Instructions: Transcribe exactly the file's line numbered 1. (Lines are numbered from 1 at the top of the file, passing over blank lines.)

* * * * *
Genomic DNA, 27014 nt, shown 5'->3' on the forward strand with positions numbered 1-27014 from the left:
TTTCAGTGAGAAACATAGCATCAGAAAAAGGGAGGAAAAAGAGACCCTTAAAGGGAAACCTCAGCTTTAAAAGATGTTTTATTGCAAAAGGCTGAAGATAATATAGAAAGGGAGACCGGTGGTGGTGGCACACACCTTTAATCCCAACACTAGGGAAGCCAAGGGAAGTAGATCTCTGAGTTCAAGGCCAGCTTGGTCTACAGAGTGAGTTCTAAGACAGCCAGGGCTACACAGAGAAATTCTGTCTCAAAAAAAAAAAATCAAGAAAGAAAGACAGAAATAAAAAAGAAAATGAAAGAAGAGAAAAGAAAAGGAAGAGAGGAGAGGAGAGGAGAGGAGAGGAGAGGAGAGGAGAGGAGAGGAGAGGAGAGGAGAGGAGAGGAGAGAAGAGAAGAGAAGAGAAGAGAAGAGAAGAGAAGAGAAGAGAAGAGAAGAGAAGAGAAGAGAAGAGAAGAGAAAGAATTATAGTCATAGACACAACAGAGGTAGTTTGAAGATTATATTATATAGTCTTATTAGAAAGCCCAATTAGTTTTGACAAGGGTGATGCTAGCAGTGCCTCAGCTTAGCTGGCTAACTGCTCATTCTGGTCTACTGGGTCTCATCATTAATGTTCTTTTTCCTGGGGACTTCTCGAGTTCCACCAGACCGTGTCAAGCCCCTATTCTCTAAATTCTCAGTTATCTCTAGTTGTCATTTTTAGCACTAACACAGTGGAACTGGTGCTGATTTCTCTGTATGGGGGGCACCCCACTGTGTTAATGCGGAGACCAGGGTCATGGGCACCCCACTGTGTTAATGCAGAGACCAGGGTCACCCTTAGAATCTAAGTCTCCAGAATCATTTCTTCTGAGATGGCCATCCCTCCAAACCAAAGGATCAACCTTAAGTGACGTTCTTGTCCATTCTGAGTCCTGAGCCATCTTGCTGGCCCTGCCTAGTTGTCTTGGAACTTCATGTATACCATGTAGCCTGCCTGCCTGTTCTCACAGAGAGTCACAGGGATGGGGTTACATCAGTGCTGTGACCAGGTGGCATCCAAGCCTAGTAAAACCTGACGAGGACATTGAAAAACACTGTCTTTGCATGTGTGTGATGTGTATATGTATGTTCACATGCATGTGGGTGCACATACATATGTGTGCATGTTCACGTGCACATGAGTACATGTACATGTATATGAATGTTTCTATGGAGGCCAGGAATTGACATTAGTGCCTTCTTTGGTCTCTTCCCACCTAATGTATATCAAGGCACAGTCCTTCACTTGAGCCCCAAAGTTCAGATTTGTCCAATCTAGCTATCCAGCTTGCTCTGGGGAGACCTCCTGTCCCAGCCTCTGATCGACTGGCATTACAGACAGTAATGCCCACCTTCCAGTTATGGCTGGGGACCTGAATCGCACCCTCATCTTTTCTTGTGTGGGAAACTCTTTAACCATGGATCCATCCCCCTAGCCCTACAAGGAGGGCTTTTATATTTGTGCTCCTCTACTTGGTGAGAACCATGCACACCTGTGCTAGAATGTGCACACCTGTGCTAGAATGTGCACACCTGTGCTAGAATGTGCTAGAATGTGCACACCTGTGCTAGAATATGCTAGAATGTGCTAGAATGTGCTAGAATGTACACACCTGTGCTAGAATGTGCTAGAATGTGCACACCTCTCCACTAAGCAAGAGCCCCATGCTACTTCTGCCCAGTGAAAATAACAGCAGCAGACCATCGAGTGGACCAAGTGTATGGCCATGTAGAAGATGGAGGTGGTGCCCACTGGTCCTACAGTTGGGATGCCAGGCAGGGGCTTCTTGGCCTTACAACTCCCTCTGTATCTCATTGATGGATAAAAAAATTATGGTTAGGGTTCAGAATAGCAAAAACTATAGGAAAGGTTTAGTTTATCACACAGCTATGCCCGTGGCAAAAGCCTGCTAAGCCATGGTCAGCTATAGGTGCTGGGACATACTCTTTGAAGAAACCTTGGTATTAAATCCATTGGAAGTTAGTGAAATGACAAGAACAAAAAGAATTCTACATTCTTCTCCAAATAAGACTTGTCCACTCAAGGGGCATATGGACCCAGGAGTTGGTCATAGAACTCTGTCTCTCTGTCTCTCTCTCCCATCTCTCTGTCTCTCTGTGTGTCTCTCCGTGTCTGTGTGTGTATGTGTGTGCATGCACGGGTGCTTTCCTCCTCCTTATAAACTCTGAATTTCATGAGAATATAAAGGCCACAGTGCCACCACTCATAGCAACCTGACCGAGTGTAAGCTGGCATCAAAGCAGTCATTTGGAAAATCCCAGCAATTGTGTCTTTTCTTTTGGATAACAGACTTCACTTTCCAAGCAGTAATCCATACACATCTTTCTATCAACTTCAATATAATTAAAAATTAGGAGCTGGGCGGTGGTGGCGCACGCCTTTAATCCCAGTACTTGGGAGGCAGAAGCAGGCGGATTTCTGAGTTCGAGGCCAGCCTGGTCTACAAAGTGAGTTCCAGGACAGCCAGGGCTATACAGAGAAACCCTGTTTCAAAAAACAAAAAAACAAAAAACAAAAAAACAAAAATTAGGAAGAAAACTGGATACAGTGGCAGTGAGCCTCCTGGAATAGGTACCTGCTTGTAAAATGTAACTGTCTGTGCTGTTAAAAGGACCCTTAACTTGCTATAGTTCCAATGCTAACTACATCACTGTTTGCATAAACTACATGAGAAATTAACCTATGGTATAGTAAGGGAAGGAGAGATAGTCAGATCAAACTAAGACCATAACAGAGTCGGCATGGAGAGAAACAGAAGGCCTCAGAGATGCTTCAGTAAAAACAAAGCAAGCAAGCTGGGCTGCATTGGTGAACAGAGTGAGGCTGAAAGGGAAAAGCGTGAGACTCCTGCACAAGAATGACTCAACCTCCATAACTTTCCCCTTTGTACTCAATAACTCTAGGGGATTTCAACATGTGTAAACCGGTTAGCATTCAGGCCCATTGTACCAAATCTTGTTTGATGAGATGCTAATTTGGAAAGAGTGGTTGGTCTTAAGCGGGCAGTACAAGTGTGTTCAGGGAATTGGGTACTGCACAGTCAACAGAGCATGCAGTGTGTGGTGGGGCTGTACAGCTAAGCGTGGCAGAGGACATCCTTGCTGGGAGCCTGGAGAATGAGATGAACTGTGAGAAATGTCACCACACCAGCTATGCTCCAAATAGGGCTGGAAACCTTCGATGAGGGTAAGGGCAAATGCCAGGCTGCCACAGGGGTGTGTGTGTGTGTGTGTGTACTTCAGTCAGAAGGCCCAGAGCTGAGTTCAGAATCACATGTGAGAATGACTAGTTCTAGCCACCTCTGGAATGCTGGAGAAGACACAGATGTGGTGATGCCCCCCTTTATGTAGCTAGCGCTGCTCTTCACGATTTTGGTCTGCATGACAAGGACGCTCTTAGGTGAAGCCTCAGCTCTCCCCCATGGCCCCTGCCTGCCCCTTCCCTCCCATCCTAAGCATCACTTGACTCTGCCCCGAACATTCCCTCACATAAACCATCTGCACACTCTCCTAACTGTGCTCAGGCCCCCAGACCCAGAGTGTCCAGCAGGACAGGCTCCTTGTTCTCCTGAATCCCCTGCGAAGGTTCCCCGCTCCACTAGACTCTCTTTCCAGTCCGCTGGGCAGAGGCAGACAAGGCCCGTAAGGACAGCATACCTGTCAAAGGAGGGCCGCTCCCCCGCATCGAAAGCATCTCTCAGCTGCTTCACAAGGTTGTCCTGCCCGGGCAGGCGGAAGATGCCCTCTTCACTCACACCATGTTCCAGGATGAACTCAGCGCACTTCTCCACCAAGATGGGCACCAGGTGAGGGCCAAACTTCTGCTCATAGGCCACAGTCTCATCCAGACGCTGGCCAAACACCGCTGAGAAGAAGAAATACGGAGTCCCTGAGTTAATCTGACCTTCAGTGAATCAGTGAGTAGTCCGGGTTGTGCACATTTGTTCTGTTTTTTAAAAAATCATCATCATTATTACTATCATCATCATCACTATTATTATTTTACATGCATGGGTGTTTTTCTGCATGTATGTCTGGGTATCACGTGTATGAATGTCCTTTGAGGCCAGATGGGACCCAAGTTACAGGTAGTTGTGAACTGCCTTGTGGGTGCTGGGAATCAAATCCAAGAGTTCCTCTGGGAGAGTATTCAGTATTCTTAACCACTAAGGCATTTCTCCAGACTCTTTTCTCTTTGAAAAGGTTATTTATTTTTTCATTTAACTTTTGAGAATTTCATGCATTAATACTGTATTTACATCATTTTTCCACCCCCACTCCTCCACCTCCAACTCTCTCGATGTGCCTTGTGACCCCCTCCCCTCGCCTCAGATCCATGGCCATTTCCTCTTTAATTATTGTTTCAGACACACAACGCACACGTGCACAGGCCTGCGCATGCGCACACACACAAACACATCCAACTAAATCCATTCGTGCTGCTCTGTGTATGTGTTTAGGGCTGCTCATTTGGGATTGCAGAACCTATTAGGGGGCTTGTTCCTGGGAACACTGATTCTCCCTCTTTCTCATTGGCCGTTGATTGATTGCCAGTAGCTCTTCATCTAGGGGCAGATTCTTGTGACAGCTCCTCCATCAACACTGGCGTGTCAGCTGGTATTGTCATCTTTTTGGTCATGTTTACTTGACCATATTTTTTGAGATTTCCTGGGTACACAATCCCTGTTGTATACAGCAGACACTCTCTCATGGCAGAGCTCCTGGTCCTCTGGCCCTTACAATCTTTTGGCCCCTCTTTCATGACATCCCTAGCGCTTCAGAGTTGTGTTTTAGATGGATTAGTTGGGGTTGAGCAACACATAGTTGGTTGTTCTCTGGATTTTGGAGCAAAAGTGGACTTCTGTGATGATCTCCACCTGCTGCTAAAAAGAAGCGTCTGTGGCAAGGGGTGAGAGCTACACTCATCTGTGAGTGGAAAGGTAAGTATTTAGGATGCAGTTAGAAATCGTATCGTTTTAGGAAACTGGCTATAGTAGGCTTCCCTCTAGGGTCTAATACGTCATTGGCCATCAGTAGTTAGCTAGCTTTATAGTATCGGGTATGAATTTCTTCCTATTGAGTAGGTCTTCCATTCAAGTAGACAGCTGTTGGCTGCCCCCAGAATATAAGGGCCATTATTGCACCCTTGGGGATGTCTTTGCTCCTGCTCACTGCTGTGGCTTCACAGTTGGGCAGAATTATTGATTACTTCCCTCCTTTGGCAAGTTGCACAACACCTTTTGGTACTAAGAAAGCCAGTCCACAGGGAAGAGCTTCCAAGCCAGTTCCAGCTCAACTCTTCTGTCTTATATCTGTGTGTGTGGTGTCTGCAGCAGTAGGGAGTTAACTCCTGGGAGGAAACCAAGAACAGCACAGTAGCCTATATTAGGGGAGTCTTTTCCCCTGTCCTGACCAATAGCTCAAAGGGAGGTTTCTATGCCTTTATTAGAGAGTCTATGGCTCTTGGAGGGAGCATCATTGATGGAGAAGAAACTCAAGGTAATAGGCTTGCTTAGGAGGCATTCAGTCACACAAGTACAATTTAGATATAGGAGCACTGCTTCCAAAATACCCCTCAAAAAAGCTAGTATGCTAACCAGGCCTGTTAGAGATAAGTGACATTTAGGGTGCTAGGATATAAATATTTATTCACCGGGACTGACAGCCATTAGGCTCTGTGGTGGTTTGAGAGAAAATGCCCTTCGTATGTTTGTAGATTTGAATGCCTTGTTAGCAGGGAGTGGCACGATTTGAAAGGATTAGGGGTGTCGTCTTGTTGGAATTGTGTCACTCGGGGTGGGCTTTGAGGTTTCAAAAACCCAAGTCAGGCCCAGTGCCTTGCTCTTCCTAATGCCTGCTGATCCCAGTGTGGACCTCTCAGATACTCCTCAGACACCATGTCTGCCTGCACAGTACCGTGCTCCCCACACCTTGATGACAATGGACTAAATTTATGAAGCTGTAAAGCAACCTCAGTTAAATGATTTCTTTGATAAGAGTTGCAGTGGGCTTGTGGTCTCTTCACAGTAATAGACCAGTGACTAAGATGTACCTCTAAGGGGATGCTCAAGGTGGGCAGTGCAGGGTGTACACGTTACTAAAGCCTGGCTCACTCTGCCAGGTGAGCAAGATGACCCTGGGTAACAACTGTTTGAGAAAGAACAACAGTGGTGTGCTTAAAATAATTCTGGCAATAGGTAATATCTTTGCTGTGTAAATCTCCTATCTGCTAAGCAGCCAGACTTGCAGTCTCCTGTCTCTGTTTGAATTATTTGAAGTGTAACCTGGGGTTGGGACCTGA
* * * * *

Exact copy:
Genomic DNA, 27014 nt, shown 5'->3' on the forward strand with positions numbered 1-27014 from the left: